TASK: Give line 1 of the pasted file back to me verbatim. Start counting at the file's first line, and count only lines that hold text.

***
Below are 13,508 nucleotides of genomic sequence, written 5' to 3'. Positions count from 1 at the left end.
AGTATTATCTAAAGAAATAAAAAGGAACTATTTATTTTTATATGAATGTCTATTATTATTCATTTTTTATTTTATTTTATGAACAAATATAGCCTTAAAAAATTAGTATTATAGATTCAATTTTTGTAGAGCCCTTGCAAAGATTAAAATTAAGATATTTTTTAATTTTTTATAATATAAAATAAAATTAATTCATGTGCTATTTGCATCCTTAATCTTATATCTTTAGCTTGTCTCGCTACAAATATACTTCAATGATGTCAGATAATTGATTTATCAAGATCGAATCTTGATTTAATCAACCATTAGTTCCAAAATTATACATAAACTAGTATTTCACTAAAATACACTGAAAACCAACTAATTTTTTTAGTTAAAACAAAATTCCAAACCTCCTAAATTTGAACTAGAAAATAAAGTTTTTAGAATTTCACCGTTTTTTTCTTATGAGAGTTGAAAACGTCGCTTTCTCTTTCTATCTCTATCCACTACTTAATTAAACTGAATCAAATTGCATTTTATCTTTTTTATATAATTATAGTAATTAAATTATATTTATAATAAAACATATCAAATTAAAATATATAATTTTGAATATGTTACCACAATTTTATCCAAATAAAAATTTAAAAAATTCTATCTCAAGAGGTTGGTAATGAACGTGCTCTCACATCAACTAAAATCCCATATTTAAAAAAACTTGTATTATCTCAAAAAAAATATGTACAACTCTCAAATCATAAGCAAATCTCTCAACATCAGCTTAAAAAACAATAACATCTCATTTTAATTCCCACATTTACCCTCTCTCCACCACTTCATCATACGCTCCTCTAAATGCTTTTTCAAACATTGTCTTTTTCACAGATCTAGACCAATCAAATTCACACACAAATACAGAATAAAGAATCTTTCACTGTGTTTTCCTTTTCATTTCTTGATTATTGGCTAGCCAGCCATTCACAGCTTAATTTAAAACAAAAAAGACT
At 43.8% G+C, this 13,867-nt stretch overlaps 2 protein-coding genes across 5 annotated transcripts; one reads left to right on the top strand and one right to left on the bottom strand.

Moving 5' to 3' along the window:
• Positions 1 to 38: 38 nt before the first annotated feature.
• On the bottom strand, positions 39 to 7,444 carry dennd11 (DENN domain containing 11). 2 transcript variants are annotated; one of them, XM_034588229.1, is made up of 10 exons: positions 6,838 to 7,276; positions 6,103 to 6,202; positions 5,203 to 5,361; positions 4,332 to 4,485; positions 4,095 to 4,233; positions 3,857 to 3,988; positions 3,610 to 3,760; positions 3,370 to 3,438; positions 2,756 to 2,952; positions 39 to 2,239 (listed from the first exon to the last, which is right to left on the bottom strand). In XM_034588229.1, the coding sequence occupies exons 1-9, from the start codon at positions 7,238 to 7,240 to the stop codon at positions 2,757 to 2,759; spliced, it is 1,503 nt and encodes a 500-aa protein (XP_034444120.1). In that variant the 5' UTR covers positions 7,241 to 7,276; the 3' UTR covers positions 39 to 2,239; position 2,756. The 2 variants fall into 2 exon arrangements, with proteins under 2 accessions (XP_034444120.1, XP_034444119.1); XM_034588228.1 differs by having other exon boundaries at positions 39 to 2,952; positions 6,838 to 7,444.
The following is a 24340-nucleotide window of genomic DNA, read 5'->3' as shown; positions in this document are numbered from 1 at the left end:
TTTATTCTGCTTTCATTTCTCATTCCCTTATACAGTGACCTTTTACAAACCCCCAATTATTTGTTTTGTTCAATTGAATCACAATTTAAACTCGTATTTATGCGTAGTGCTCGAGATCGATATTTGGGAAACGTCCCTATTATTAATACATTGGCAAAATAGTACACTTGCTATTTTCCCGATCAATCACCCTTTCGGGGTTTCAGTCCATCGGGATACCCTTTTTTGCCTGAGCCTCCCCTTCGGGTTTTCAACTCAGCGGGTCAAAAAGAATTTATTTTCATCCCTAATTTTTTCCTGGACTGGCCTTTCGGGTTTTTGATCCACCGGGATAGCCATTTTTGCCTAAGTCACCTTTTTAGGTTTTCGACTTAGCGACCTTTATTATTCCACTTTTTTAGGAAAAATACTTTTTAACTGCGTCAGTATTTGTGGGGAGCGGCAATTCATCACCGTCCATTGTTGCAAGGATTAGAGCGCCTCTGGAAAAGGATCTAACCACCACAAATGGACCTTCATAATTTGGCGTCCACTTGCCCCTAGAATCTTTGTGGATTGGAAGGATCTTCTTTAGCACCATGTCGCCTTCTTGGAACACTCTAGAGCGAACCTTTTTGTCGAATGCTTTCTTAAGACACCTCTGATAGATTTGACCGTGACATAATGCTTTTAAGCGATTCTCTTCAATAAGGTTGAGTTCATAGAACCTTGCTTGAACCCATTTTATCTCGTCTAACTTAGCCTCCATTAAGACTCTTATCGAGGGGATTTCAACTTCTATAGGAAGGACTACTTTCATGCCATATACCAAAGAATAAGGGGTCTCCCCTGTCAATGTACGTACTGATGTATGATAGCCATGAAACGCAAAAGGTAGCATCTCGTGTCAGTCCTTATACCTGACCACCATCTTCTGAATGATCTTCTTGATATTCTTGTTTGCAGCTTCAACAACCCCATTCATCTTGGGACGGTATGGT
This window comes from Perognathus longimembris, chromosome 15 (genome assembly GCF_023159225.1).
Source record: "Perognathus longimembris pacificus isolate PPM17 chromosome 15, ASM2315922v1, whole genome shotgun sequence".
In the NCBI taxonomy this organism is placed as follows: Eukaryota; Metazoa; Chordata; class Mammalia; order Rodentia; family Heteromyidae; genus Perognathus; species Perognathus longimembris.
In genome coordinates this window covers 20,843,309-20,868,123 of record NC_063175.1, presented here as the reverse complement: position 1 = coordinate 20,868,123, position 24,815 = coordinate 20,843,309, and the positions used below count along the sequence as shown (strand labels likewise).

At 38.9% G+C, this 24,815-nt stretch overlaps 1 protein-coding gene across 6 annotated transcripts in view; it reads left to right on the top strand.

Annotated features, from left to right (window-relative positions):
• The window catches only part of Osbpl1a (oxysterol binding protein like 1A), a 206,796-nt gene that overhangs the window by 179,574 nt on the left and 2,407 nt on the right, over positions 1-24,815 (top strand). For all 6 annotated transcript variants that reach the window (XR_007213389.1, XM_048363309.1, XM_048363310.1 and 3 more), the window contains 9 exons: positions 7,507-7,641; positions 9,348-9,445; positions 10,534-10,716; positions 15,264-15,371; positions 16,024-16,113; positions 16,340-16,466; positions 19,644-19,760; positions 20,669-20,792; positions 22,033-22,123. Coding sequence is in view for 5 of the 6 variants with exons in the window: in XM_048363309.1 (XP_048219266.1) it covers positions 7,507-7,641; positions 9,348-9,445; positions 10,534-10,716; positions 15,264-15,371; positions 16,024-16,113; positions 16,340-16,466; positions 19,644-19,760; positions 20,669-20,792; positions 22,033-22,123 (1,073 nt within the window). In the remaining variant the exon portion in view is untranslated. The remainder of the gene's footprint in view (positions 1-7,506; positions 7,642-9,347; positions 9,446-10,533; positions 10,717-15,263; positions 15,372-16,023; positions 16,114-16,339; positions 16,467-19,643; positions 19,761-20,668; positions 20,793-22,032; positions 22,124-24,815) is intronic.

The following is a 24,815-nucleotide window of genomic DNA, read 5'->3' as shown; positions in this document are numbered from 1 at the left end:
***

Below are 13,508 nucleotides of genomic sequence, written 5' to 3'. Positions count from 1 at the left end.